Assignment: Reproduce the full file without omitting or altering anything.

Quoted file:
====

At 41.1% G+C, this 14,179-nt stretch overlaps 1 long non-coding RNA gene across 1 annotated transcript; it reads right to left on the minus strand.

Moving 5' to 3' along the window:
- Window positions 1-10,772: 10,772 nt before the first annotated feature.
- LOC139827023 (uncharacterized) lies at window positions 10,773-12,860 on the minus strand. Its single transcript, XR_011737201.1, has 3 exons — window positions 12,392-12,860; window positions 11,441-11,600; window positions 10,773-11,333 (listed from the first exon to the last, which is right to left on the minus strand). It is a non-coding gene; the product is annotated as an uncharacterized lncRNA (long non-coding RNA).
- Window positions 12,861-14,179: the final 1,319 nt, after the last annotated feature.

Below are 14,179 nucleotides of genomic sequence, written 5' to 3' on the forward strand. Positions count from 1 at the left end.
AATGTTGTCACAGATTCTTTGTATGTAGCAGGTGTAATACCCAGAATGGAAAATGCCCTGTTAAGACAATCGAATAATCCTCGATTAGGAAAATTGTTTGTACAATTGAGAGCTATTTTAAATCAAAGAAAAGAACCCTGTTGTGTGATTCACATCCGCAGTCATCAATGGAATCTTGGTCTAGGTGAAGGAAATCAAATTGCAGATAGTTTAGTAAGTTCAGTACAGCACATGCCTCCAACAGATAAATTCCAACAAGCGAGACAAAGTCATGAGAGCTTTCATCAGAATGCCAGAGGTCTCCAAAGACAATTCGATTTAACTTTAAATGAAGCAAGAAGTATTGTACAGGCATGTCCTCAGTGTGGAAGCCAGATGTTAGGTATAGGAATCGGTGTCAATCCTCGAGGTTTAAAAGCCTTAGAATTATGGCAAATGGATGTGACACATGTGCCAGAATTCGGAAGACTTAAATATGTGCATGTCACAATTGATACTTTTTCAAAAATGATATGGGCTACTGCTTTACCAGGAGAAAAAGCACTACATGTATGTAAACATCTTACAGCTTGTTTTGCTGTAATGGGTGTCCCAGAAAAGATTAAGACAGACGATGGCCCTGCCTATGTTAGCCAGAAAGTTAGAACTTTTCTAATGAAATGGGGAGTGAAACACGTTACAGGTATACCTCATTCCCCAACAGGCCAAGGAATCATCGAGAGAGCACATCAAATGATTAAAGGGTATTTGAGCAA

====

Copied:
At 41.1% G+C, this 14,179-nt stretch overlaps 1 long non-coding RNA gene across 1 annotated transcript; it reads right to left on the minus strand.

Moving 5' to 3' along the window:
- Window positions 1-10,772: 10,772 nt before the first annotated feature.
- LOC139827023 (uncharacterized) lies at window positions 10,773-12,860 on the minus strand. Its single transcript, XR_011737201.1, has 3 exons — window positions 12,392-12,860; window positions 11,441-11,600; window positions 10,773-11,333 (listed from the first exon to the last, which is right to left on the minus strand). It is a non-coding gene; the product is annotated as an uncharacterized lncRNA (long non-coding RNA).
- Window positions 12,861-14,179: the final 1,319 nt, after the last annotated feature.

Below are 14,179 nucleotides of genomic sequence, written 5' to 3' on the forward strand. Positions count from 1 at the left end.
AATGTTGTCACAGATTCTTTGTATGTAGCAGGTGTAATACCCAGAATGGAAAATGCCCTGTTAAGACAATCGAATAATCCTCGATTAGGAAAATTGTTTGTACAATTGAGAGCTATTTTAAATCAAAGAAAAGAACCCTGTTGTGTGATTCACATCCGCAGTCATCAATGGAATCTTGGTCTAGGTGAAGGAAATCAAATTGCAGATAGTTTAGTAAGTTCAGTACAGCACATGCCTCCAACAGATAAATTCCAACAAGCGAGACAAAGTCATGAGAGCTTTCATCAGAATGCCAGAGGTCTCCAAAGACAATTCGATTTAACTTTAAATGAAGCAAGAAGTATTGTACAGGCATGTCCTCAGTGTGGAAGCCAGATGTTAGGTATAGGAATCGGTGTCAATCCTCGAGGTTTAAAAGCCTTAGAATTATGGCAAATGGATGTGACACATGTGCCAGAATTCGGAAGACTTAAATATGTGCATGTCACAATTGATACTTTTTCAAAAATGATATGGGCTACTGCTTTACCAGGAGAAAAAGCACTACATGTATGTAAACATCTTACAGCTTGTTTTGCTGTAATGGGTGTCCCAGAAAAGATTAAGACAGACGATGGCCCTGCCTATGTTAGCCAGAAAGTTAGAACTTTTCTAATGAAATGGGGAGTGAAACACGTTACAGGTATACCTCATTCCCCAACAGGCCAAGGAATCATCGAGAGAGCACATCAAATGATTAAAGGGTATTTGAGCAA